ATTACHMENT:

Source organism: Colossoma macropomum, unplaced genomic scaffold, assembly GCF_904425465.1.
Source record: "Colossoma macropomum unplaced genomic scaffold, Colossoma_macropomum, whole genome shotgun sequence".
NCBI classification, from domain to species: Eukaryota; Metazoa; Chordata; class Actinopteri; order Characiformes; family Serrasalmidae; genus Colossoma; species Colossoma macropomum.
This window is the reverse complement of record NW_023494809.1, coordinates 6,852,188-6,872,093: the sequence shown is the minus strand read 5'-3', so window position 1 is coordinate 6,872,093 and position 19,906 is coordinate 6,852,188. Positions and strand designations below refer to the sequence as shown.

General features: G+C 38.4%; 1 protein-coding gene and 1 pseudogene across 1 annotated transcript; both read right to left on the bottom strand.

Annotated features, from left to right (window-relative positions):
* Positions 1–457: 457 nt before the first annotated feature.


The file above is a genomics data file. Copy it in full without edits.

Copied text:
Source organism: Colossoma macropomum, unplaced genomic scaffold, assembly GCF_904425465.1.
Source record: "Colossoma macropomum unplaced genomic scaffold, Colossoma_macropomum, whole genome shotgun sequence".
NCBI classification, from domain to species: Eukaryota; Metazoa; Chordata; class Actinopteri; order Characiformes; family Serrasalmidae; genus Colossoma; species Colossoma macropomum.
This window is the reverse complement of record NW_023494809.1, coordinates 6,852,188-6,872,093: the sequence shown is the minus strand read 5'-3', so window position 1 is coordinate 6,872,093 and position 19,906 is coordinate 6,852,188. Positions and strand designations below refer to the sequence as shown.

General features: G+C 38.4%; 1 protein-coding gene and 1 pseudogene across 1 annotated transcript; both read right to left on the bottom strand.

Annotated features, from left to right (window-relative positions):
* Positions 1–457: 457 nt before the first annotated feature.